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When Irresistible Cuts Meet Immovable Pork

Senate Republicans Flailing as They Try to Push Through Energy Bill Senate Republicans are having a bad week. A proposal to push the energy bill through Congress by attaching it to the more popular and pressing transportation bill was roundly rejected yesterday. President Bush told Senate Majority Leader Bill Frist (R-Tenn.) on Monday that he wants costs cut substantially on both the energy bill and the transportation bill, a move many observers say is a response to election-year concerns over the budget deficit. Congressional leaders managed to pare down the energy bill's costs by more than half (from $31 billion …

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Bush nominates eco-hostile lobbyist to federal appeals court

My, oh, Myers. Photo: DOI. Environmental advocates are bristling over President Bush's nomination of William G. Myers III to the San Francisco-based U.S. 9th Circuit Court of Appeals, calling Myers the most anti-environment judicial candidate the president has ever put forward. With rhetoric like that being thrown about, don't be surprised if Myers becomes the latest in a string of right-wing jurists stymied by Democratic filibusters in the Senate. Myers, a spitfire critic of environmentalists, hails from Boise, Idaho. A longtime lawyer and lobbyist for the mining and cattle industries, he recently served as a Bush-appointed senior solicitor at the …

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Not By the Air of My Chinny-chin-chin

States Expect Clean Air Act Changes Will Increase Pollution Most state environmental officials expect that changes to Clean Air Act rules proposed by the Bush administration would lead to higher air pollution, according to a survey conducted by the General Accounting Office upon the request of Sens. Joe Lieberman (D-Conn.) and Jim Jeffords (I-Vt.). The survey gathered responses from 44 states; officials in 27 states expected higher pollution, officials in five expected a decrease, and officials in 12 expected no change. The U.S. EPA, which claims that the changes (primarily related to New Source Review provisions) would have minimal effect …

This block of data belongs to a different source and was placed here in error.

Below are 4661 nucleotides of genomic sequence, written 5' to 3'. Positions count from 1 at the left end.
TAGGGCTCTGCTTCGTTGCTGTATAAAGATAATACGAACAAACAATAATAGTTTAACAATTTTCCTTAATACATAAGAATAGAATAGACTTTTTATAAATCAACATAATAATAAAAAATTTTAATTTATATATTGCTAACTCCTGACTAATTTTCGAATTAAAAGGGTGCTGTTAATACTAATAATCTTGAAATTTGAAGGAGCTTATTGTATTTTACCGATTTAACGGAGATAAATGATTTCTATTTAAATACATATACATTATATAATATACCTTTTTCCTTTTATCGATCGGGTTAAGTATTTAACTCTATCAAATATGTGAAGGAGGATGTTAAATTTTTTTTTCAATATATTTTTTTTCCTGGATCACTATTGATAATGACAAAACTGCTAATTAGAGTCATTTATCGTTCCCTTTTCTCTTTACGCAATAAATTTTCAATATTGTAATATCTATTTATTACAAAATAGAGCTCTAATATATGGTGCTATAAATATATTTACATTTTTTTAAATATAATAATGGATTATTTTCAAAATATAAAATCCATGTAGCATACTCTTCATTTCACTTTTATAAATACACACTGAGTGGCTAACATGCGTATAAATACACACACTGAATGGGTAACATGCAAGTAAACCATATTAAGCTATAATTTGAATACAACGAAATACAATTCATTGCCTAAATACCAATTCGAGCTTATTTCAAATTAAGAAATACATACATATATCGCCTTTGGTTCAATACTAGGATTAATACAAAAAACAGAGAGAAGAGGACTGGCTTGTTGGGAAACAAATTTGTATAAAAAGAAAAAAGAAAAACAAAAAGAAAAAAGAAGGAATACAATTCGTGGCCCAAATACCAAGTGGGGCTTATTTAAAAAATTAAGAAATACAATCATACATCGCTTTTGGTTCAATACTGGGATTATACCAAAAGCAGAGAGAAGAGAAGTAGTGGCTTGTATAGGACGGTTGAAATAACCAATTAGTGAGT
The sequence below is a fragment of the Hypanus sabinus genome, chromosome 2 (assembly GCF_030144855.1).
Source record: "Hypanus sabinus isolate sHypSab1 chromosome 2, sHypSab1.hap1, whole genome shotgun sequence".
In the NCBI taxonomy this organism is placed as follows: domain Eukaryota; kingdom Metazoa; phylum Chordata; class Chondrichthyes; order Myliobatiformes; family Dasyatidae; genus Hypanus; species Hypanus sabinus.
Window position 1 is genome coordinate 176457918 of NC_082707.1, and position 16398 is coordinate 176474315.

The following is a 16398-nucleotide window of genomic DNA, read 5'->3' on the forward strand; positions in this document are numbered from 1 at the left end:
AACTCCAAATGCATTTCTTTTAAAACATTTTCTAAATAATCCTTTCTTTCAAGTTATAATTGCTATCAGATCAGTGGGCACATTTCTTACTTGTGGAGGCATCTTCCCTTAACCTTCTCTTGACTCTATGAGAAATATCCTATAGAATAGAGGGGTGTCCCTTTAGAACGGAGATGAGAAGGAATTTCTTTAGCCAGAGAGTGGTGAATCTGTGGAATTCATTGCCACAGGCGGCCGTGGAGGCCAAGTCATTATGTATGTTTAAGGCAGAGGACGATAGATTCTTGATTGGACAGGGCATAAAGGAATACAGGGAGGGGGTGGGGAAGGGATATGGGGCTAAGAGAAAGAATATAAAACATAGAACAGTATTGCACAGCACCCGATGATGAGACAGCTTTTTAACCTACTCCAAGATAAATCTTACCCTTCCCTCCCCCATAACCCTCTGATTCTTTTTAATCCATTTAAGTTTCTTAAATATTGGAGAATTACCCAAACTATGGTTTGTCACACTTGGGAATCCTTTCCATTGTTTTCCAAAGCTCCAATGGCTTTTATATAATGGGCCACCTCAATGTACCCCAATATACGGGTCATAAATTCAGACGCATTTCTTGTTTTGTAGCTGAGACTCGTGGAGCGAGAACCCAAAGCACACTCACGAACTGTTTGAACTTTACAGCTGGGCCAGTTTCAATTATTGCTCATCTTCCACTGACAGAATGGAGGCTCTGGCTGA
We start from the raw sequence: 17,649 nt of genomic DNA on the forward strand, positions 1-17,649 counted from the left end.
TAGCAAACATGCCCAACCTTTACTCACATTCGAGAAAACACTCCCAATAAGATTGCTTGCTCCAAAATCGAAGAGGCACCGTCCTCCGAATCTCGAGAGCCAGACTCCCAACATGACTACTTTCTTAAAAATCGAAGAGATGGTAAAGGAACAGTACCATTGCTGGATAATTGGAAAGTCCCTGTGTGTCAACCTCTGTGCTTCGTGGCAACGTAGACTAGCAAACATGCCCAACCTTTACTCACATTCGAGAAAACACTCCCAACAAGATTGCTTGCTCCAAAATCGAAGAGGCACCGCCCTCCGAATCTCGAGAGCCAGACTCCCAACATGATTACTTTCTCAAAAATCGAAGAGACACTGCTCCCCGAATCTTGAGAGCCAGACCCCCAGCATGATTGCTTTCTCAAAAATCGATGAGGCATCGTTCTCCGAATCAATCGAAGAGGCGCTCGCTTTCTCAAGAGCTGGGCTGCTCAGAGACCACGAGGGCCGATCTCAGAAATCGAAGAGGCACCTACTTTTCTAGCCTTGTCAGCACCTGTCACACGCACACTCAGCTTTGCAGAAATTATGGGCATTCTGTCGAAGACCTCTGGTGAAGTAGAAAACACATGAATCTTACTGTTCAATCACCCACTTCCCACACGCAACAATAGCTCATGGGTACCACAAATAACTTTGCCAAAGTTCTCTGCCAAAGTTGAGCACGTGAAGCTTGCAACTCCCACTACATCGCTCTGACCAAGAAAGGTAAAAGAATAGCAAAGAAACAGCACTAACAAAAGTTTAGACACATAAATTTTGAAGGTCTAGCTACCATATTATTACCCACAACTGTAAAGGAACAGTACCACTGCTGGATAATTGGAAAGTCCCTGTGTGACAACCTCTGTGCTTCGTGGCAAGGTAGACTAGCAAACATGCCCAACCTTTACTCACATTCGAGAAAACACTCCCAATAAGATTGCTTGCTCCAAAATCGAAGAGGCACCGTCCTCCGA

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Linkin’ Mercury

New Study Reveals More Babies at Risk From Mercury Roughly 630,000 of the 4 million children born annually in the U.S. are at risk of impaired motor function, learning capacity, memory, and vision due to high levels of mercury in their bloodstreams, revealed a U.S. EPA analysis released yesterday, which doubles the previously estimated number. While researchers once assumed that maternal and fetal blood contained equal levels of mercury, new studies of umbilical blood show that babies' levels are approximately 70 percent higher than their mothers'. Much mercury pollution comes from coal-fired power plants; it contaminates water sources, works its …

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Do the Domenici

Senate Republicans, led by Pete Domenici (R-N.M.), are trying one more time to get the Bush administration's energy bill passed, but growing worries over the massive federal budget deficit are making it difficult. You see, Domenici and crew larded the bill up with billions of dollars worth of tax incentives and subsidies (on top of Bush's already-larded $18 billion original) in order to buy the votes needed ... oops, did we say "buy"? We meant "persuade"! With deficit worries reaching an election-year fever pitch, Domenici has promised to trim the fat, but doing so may cost him the votes of …